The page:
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What is Orthrus? New Covid Omicron variant behind quarter of UK cases

Data suggests new variant running as high as 100% in parts of England

Liam James
Tuesday 17 January 2023 16:14 GMT
Heartwarming moment children reunite with grandparents after years apart due to Covid

New Covid-19 variant Orthrus accounts for around one-quarter of all cases in England, data shows.

The sub-lineage of the Omicron variant, known as CH.1.1, is one of the most likely to take over from currently dominant BQ.1, according to the UK Health Security Agency (UKHSA).

Since the first cases of the new variant emerged in November it spread to account for 23.1 per cent of all cases in England by 1 January, the latest UKHSA figures show – though sequencing suggests it could make up as much as 100 per cent in some areas.

The figures for that week suggest Orthrus accounted for around 8,700 cases, though officials warn variant estimates are uncertain.

Orthrus, along with the Kraken, or XBB.1.5, variant are thought to be moving towards dominance in Britain – though neither have been classed as being “of concern”.

The XBB.1.5 variant has been increasing in the United States in recent months, becoming dominant two weeks ago, but remains at very low prevalence in the UK.

Genomic mapping from the Sanger Institute, a partly government-funded research group, show that Orthrus had taken in over in certain parts of England.

Uncertainty is high in the Sanger modelling but the data shows that Orthrus could account for up to 100 per cent of recent cases in areas around the country.

These include Northumberland, Bradford, Wakefield, Blackburn with Darwen, North West Leicestershire, Breckland, Central Bedfordshire, Oxford, Reading, Woking, Enfield, Havering, Sevenoaks, Crawley, and Adur.

(Sanger Institute/The Independent)

Blackburn with Darwen has the highest percentage of cases when taking the difference between the lower estimate, 43 per cent, and the upper estimate, 100 per cent.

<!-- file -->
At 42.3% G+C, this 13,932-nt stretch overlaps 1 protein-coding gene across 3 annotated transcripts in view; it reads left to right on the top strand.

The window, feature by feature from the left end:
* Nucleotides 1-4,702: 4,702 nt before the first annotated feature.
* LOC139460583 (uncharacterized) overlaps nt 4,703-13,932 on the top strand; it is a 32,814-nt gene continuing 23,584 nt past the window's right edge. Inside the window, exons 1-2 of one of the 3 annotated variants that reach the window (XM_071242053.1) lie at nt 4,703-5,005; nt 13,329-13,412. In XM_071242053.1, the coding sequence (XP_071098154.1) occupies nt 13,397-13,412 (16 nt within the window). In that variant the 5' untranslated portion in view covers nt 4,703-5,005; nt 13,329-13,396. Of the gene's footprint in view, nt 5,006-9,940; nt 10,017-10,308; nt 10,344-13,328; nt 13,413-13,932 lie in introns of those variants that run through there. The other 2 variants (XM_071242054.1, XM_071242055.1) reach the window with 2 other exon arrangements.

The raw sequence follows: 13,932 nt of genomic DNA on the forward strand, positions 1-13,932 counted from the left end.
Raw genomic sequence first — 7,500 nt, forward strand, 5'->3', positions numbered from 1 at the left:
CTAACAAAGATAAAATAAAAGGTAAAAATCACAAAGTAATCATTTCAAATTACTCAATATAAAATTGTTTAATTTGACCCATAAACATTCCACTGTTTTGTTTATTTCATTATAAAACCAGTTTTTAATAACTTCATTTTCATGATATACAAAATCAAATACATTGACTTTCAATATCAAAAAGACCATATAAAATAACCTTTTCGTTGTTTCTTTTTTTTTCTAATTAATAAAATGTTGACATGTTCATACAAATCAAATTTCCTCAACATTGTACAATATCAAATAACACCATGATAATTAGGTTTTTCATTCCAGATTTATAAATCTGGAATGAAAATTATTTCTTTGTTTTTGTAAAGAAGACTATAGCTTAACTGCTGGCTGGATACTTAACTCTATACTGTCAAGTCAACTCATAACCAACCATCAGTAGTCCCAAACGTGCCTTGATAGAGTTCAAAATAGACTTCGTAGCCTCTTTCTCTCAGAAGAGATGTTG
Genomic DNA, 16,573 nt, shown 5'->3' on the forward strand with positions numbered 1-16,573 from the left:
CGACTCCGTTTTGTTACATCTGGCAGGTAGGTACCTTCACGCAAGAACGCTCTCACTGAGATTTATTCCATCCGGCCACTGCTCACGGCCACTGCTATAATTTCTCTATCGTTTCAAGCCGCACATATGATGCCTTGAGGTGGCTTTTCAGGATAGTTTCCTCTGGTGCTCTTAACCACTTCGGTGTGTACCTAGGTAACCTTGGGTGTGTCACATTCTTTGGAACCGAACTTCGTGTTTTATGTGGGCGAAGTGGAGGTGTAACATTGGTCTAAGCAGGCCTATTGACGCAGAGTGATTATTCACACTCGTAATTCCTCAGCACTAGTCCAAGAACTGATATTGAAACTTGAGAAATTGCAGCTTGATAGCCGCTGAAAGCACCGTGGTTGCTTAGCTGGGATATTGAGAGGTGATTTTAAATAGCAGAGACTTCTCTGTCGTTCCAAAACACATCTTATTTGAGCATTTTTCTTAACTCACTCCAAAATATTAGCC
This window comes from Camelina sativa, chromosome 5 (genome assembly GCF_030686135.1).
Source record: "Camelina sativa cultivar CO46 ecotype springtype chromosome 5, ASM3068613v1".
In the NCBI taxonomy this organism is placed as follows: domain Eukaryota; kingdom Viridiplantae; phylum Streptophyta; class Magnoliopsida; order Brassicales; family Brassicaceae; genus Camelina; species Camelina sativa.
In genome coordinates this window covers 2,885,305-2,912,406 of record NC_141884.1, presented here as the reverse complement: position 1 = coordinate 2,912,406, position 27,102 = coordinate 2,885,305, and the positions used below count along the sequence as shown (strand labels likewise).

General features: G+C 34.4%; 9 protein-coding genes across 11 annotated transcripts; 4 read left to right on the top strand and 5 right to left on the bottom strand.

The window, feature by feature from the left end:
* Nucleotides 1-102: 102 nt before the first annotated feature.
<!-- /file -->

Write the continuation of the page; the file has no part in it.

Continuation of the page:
The first area of the UK to register Orthrus by Sanger’s modelling was Blaby, southwest Leicestershire, in the week leading to 12 November.

The latest variant, like Omicron and Kraken, before it, takes its name from Greek mythology. In ancient fiction, Orthrus was a two-headed dog that guarded a giant’s castle.

Dr Meera Chand, UKHSA director of clinical and emerging infections, said: “Through our genomic surveillance we continue to see evolution of variants in the Omicron family.

“UKHSA is constantly monitoring the situation and working to understand the implications for public health.

“Vaccination remains our best defence against future Covid-19 waves, so it is still as important as ever that people come take up all the doses for which they are eligible as soon as possible.”

Officials have welcomed a drop in Covid-19 cases since an uptick in December added to the pressures on the NHS.

The latest data from UKHSA showed 28,009 cases in the week to 7 January down 25.8 per cent from 37,757 in the week before, while the number of people in hospital in England with Covid-19 dropped to pre-Christmas levels.

Health experts said the figures were “encouraging and welcome”, but stressed the importance of getting the latest booster dose, with around a third of over-50s still not having received the jab.

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